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April 27, 2015 / 8 Iyar, 5775
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What Was Yaakov Afraid Of?

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At the beginning of this week’s parshah we learn that Eisav was coming with 400 men to attack Yaakov and his family. We are told of the many preparations that Yaakov took before this encounter. The pasuk says that Yaakov was very afraid, for as it is written: “vayira Yaakov me’od, vayeitzer lo” (Bereishis 32:8). Rashi tells us that this fear was not for his own life; rather this fear was that he might have to take other people’s lives. In Rashi’s words: “shema yehareg es acheirim.”

Many of the commentators have been bothered by this explanation. The halacha is that if one is chasing another person, he has a status of a rodef and may be killed by anyone. Additionally, there is another halacha that if one is coming to attack you, you may defend yourself and kill him first. So what was Yaakov afraid of? If he would have to kill anyone it would be under one of these permitted conditions. Why the fear?

Rav Yehoshua Leib Diskin, zt”l, suggested that Yaakov was aware that if he killed someone it would be permitted. However, he was dually aware that his mother received a nevuah that both of her sons would die on the same day. Yaakov therefore feared that if he killed Eisav, he too would be killed on that day.

There is another explanation brought regarding the wording of Rashi, shema yehareg es acheirim. Perhaps the word acheirim alludes to Rabbi Meir, who is referred to as “Acheirim” in the Mishnah. The Gemara, in Gittin 56b, says that Rabbi Meir was a descendent of Eisav; thus Yaakov was not afraid of killing Eisav per se. Rather, he was afraid of destroying his descendant who would eventually become a great tana.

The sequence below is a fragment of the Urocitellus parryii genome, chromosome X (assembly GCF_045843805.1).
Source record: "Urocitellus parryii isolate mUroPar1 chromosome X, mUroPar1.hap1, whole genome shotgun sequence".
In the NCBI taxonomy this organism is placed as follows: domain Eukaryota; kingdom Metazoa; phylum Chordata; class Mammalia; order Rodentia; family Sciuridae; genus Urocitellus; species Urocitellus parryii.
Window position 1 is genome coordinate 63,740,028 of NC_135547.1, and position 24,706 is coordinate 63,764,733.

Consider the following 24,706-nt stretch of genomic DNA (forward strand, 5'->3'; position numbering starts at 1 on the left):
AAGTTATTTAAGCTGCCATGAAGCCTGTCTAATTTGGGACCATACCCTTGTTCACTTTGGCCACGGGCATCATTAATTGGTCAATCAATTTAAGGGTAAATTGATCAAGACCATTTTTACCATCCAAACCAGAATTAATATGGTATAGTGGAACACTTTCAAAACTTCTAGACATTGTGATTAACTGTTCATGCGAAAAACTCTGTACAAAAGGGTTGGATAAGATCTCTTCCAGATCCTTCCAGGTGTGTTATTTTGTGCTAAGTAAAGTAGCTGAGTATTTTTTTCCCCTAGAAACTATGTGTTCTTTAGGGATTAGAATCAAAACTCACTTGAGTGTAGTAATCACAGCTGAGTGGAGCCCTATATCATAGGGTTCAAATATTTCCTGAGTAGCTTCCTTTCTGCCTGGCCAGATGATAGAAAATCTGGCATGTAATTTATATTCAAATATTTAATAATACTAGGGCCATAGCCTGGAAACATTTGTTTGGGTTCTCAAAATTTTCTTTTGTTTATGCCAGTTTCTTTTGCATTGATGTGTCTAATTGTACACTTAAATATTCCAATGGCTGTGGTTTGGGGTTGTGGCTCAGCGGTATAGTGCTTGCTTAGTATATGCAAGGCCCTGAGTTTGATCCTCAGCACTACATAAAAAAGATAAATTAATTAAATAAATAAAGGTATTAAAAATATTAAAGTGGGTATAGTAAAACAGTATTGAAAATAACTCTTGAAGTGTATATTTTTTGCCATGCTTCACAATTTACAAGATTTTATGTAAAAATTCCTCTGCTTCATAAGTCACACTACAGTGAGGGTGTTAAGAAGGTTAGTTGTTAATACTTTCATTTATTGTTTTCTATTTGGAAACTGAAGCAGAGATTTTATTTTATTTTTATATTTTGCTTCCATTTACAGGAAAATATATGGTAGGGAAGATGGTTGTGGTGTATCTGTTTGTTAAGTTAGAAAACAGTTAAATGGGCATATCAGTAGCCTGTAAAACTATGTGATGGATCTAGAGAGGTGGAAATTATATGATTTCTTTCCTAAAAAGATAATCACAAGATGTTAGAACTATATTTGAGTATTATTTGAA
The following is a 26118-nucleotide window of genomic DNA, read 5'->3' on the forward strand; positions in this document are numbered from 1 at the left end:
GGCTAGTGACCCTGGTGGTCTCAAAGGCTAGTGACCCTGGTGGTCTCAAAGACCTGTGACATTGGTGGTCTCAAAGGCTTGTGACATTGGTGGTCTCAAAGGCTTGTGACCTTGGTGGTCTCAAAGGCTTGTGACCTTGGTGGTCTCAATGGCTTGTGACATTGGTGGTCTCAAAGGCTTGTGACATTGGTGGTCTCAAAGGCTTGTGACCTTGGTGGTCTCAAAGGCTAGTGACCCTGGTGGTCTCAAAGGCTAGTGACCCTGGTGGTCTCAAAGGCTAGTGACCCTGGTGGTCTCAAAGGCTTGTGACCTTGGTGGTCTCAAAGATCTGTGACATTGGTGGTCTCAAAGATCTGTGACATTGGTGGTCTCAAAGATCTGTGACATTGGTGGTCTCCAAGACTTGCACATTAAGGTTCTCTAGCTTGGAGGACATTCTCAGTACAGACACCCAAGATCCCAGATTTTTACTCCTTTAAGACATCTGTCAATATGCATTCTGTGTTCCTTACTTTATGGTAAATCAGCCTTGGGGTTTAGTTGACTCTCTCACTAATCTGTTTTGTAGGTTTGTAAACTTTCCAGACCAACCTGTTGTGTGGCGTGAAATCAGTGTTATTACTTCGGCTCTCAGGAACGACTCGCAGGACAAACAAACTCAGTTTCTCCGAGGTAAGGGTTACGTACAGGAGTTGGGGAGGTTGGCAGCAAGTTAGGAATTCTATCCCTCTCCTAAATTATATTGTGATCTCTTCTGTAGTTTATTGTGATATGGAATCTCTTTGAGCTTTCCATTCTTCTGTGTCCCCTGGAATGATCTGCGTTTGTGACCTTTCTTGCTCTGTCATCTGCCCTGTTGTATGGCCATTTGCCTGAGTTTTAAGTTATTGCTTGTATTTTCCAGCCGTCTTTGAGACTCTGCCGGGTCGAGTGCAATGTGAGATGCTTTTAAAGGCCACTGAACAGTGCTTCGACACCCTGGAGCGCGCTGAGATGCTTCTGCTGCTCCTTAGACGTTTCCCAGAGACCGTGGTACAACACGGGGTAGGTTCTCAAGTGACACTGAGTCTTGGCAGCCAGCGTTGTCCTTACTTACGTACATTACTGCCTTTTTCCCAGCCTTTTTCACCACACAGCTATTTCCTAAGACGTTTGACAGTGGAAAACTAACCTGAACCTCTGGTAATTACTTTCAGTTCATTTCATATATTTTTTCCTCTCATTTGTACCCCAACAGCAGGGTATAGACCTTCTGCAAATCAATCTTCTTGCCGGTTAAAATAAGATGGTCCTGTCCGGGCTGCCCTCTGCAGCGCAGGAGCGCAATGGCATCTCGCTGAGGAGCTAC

The Re’aim, the Maharal, and the Levush say that one may only kill a rodef if he has exhausted every other option to prevent the attack. For example, if one can shoot the rodef in the leg and likely prevent death he must do so – and may not kill him. Thus Yaakov was afraid that perhaps he would be able to prevent the attack by other means, but instead kill in such a situation.

However, they then say that this halacha does not apply to the one being attacked; he may kill his pursuer even if he could prevent the attack by other means. They therefore change their explanation to this: perhaps Eisav and his men were only planning to attack Yaakov’s family. Thus Yaakov would only be an outsider witnessing an attack and would thereby be bound by the rule that he must seek other preventative measures before killing the attackers.

Rabbi Akiva Eiger disagrees with this p’shat. He says that the Gemara in Sanhedrin 72a explains why it is that when one breaks into another person’s house the owner is allowed to kill the thief. The Gemara says that there is a chazakah that the thief is aware that a person will put up a fight to keep his money, and consequently knows that there may be a confrontation. As a result, the thief is prepared to kill the owner in the event that a confrontation ensues. This confirms that the thief intended all along to kill the owner of the house. Hence the owner can kill the thief before the thief has a chance to kill him. Rabbi Akiva Eiger says that we can surely apply this chazakah, namely that one will put up a fight when another comes to kill his family. Therefore, the same halacha should apply in this case: Yaakov should be permitted to kill anyone who tries to kill a member of his family, even if he can prevent the attack by other means.

I was wondering what all of these meforshim were referring to when they say that Yaakov was afraid that he would be able to prevent the attack without killing. Why was this possibility such a reality to Yaakov? Generally, when one is coming to attack there is not much that can be done to prevent the attack – aside from killing the attacker.

I believe that the reason why the meforshim assume that Yaakov had this fear is because he knew there was something he could do to stop the attack before it even started. He could send a message to Eisav that he is giving the bechorah and berachos back to him. This would have definitely prevented any bloodshed. Thus Yaakov feared that anyone he would kill would be an unnecessary death. But since he felt that he should not return the bechorah and berachos to Eisav, he prepared for the encounter. Ultimately, though, a battle between the two was averted.

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